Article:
Morphine is a pain medication of the opiate variety which is found naturally in a number of plants and animals.
Mucokinetics are a class of drugs which aid in the clearance of mucus from the airways, lungs, bronchi, and trachea.
A muscarinic receptor antagonist (MRA) is a type of anticholinergic agent that blocks the activity of the muscarinic acetylcholine receptor.
The muscles of respiration are those muscles that contribute to inhalation and exhalation, by aiding in the expansion and contraction of the thoracic cavity.
Nail clubbing, also known as digital clubbing, is a deformity of the finger or toe nails associated with a number of diseases, mostly of the heart and lungs.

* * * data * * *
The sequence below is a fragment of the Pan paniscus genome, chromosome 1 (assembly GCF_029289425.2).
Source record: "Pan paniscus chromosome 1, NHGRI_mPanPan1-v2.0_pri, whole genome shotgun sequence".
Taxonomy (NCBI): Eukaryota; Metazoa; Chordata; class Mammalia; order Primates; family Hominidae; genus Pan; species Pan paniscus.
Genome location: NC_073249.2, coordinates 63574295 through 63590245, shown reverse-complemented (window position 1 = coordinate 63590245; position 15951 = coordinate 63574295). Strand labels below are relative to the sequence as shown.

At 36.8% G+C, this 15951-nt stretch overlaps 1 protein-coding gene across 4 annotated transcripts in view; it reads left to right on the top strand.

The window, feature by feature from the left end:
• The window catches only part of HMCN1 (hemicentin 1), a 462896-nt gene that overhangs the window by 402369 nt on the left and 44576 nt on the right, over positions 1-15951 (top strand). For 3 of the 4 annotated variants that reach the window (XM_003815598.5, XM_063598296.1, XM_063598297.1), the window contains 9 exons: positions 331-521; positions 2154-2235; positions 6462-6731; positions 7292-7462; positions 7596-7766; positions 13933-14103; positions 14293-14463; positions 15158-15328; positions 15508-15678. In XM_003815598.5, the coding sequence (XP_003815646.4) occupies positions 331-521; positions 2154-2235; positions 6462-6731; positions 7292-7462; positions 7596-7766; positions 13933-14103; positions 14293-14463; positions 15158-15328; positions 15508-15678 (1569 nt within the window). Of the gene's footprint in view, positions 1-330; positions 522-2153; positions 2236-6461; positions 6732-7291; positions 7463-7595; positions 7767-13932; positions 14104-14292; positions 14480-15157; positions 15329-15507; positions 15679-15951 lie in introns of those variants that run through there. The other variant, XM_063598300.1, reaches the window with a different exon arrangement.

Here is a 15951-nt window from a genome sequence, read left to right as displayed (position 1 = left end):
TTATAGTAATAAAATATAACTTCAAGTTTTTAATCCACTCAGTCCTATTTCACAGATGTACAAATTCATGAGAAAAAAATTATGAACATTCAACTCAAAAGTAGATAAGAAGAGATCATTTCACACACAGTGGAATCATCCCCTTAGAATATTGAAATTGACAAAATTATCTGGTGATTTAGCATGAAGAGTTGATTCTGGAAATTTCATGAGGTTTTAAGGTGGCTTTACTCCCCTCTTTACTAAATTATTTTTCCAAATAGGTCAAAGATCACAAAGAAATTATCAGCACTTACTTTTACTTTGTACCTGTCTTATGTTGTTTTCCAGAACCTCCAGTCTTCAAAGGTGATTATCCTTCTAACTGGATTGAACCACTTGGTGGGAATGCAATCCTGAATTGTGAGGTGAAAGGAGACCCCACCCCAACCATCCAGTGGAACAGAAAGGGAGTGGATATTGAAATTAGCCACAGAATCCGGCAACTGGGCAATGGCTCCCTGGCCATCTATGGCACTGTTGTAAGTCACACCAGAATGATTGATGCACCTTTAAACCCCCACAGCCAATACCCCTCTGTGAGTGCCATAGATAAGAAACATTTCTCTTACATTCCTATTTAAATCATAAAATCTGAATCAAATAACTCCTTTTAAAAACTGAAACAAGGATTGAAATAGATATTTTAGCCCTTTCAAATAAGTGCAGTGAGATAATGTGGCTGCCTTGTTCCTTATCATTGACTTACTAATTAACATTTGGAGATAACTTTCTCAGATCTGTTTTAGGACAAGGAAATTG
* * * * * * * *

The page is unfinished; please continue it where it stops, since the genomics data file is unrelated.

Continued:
The National Health Service (NHS) is the publicly funded national healthcare system for England and one of the four National Health Services for each constituent country of the United Kingdom.
The National Heart, Lung, and Blood Institute (NHLBI) is the third largest Institute of the National Institutes of Health, located in Bethesda, Maryland, United States.
The National Institute for Health and Care Excellence (NICE) is an executive non-departmental public body of the Department of Health in the United Kingdom, which publishes guidelines in four areas.
In medicine, a nebulizer or nebuliser (see spelling differences) is a drug delivery device used to administer medication in the form of a mist inhaled into the lungs.
Neutrophils (also known as neutrocytes) are the most abundant type of granulocytes and the most abundant (40% to 70%) type of white blood cells in most mammals.